By Robert Stoneback
The Danville News
DANVILLE — Recent polls have found that over one in four of Pennsylvanians are considered obese.
“There are other states that are higher, but we are higher than the average,” said Dr. Christopher Still, Geisinger Medical Center’s medical director for the Center of Nutrition and Weight Management.
Currently, 28 percent of Pennsylvanians have a body mass index of over 30 according to the Gallup obesity poll. “That’s a huge proportion of the population,” said Still. A BMI rating of over 30 constitutes class one obesity. A person at an appropriate body weight usually has a BMI rating of 18 to 25, said Still, while a BMI of 25 to 30 is considered overweight.
“If you’re saying 28 percent of the population has a BMI of 30 or greater, that’s a bit deal for a variety of reasons,” said Still. While there is a decreased quality of life that comes along with being obese, it also leaves a person with a higher risk of developing health complications such as diabetes.
While Pennsylvania wasn’t in the top 10 obese states, it was right on the cusp. Arkansas and Ohio were at the bottom of the top 10, both with 28.6 percent, weighing in heavier than Pennsylvanians by only a fraction of a percentage. The state with the highest rate of obesity was Mississippi, at 32 percent.
Obesity “has reached epidemic proportions,” said Still, and rates have “been steadily growing for years, especially since the 1970s.” In addition, according to a study conducted by the group Trust for America’s health, Pennsylvania’s obesity rates can climb as high as 56 percent by 2030 if serious changes are not made.
“Our energy expenditure or physical activity has gone down over the last 25 years,” said Still. “What’s disturbing is that children and adolescents are going up quicker than adults,” and they have a greater chance of maintaining that weight once they reach adulthood.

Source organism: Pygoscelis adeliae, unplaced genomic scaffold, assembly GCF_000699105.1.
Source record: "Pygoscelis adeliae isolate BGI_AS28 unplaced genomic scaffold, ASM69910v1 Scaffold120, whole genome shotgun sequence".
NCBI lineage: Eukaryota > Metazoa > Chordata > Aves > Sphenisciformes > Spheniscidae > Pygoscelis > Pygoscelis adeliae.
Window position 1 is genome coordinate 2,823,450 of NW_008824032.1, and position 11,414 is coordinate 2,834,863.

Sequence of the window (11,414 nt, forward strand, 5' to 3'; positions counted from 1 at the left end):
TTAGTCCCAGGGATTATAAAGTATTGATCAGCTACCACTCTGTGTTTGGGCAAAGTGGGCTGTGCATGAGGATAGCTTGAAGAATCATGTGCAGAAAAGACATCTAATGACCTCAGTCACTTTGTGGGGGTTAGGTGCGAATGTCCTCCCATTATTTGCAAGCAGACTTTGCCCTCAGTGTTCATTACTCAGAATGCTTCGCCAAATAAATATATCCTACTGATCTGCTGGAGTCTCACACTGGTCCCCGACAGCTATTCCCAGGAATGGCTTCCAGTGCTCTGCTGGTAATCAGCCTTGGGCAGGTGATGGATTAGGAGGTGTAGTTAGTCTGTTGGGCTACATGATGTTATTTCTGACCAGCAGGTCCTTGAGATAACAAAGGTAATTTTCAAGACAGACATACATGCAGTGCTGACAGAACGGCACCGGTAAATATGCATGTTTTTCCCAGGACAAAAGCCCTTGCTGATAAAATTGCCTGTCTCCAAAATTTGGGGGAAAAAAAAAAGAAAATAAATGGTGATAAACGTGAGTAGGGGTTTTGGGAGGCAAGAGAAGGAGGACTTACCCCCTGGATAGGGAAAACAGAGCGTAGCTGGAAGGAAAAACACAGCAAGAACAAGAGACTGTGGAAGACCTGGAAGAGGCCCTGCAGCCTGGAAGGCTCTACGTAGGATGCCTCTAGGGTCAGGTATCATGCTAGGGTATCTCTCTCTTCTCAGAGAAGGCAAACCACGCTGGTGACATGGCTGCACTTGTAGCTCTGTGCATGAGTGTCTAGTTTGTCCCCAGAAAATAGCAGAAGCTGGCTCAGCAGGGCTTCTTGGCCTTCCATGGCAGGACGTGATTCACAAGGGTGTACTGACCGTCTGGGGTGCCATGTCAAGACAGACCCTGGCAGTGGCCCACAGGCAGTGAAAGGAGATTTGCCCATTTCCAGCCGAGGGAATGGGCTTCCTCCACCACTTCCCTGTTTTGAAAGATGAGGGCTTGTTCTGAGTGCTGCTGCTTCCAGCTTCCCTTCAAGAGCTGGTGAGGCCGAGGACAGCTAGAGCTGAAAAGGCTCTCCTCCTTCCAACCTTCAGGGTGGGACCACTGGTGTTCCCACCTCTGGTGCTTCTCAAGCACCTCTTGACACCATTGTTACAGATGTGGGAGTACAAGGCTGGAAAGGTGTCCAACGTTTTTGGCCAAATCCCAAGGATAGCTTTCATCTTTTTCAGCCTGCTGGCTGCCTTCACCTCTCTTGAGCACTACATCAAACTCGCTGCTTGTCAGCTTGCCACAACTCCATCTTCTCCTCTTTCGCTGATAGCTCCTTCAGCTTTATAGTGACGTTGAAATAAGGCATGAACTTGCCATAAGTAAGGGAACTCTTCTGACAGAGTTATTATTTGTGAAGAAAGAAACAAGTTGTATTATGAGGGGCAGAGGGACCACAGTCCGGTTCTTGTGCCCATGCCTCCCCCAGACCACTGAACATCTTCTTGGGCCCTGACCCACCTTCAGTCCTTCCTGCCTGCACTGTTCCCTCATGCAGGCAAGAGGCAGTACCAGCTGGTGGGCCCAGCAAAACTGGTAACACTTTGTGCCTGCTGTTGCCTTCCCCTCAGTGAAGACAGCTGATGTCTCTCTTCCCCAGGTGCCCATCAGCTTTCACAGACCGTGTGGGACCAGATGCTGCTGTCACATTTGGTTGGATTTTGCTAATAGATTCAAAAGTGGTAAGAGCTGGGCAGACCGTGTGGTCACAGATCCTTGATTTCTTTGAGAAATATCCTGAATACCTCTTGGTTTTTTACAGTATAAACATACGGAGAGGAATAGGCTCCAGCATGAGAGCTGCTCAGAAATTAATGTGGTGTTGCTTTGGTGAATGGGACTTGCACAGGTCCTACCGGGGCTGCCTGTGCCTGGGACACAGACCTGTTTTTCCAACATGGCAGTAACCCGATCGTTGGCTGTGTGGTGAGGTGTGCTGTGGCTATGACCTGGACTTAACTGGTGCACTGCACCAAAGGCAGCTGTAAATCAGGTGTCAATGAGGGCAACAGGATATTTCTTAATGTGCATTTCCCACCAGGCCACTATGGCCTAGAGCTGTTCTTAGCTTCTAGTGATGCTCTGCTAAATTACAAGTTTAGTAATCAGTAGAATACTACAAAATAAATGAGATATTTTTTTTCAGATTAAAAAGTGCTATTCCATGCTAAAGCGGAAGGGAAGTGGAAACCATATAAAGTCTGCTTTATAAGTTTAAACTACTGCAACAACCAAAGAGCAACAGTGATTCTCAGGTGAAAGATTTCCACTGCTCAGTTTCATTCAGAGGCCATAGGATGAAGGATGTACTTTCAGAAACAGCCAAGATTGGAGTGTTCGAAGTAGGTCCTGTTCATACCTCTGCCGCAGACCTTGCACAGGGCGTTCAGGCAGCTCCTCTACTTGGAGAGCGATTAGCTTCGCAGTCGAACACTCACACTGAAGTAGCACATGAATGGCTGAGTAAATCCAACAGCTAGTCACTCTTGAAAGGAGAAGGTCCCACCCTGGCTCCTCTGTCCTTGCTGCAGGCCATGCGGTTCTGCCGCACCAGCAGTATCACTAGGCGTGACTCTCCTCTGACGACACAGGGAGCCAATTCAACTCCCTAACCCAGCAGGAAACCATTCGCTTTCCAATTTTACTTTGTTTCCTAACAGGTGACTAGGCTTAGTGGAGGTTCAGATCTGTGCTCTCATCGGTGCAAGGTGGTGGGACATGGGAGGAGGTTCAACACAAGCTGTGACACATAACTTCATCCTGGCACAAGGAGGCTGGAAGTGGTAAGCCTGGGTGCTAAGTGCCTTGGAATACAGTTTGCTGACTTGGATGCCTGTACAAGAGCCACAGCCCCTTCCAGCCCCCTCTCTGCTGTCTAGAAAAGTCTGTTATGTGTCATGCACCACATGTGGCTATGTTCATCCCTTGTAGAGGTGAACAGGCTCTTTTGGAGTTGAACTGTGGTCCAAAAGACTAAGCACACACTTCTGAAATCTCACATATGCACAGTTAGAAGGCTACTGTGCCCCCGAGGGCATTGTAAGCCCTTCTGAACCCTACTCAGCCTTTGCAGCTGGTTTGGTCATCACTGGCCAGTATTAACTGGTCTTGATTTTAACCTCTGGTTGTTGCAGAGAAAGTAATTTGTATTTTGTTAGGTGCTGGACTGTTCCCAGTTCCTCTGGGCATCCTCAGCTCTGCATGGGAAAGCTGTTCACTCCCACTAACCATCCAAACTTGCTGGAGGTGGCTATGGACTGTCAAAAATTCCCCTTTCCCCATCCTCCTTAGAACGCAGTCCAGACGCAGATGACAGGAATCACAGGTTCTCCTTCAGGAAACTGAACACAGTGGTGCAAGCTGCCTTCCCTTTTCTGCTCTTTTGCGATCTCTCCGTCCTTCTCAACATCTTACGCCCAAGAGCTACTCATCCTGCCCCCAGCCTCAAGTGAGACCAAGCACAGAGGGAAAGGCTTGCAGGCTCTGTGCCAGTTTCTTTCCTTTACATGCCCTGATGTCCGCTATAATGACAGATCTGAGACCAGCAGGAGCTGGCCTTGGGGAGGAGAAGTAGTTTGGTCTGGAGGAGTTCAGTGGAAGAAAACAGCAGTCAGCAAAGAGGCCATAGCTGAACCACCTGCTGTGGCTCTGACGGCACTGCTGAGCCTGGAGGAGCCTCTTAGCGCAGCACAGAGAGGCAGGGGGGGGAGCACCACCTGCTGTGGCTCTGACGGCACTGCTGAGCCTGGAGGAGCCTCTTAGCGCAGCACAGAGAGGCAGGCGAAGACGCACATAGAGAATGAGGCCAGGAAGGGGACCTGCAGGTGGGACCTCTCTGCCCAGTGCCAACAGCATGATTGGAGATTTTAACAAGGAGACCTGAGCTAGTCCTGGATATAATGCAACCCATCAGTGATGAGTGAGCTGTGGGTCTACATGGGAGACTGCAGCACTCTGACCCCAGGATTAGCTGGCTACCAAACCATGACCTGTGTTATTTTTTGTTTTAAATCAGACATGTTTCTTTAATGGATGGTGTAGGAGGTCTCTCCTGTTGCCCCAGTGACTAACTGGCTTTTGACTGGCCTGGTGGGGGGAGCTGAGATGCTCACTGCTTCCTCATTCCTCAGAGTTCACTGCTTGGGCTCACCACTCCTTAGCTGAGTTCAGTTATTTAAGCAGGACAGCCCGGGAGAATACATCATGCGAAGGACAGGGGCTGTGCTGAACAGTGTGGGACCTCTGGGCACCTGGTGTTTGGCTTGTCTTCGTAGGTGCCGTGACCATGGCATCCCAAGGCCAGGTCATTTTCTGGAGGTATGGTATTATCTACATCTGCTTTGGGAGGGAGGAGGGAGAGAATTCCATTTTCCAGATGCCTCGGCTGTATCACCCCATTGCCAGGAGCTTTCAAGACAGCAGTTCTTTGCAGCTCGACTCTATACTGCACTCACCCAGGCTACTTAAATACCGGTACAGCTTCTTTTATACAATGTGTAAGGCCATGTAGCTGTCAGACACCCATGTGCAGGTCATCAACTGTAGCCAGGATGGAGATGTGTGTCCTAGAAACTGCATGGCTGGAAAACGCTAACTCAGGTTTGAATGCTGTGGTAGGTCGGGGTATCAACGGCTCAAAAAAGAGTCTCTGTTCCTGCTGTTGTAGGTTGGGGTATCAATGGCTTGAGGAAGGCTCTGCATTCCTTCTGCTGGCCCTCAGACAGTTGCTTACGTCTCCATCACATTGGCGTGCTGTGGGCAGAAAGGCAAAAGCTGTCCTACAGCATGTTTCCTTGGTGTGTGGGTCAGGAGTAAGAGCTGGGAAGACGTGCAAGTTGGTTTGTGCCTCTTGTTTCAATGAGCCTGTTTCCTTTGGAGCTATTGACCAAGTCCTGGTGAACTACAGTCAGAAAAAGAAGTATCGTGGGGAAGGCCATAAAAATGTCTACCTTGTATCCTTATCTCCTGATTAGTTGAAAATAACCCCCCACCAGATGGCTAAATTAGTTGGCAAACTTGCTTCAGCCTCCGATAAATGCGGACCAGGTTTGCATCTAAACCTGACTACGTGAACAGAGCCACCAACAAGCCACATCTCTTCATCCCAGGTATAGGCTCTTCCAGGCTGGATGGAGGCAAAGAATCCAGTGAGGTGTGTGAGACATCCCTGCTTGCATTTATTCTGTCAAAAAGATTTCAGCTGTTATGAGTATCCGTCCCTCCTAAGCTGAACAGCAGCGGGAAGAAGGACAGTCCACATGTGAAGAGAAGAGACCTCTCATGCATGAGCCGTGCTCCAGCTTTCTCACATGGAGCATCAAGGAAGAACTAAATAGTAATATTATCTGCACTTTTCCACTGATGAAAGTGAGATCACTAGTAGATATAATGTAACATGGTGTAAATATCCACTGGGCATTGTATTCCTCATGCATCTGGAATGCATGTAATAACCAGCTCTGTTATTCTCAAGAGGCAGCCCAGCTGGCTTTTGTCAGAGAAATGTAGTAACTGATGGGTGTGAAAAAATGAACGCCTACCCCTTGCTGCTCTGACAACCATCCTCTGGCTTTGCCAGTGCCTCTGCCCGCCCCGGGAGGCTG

“It’s a huge problem, and it’s not unfortunately getting any better in Pennsylvania,” said Still.
“We all have to take responsibility that this is a disease, not a lifestyle,” said Still. Metabolic syndromes exist for obesity as well as physiological ones, he said. In the last six months, two medications for obesity have been approved by the Food and Drug Administration. These weight loss medications, known as Qsymia and Belviq, are the first approved in 13 years, said Still.
In addition, people can also decrease the fat content of their diet, which should not include more than 40 grams of fat per day, and cut out sources of empty calories such as sodas and fruit beverages. Thirty minutes of physical activity a day, even if it’s divided up into small increments, is also recommended, said Still.
Combating obesity needs to happen early in life. “It has to start in the younger children, which we at Geisinger have tried to do,” said Still. Geisinger has been sending information on nutrition home with school children for them to share with their parents. The idea is to get them to start talking to their parents about trying to eat more healthy foods.
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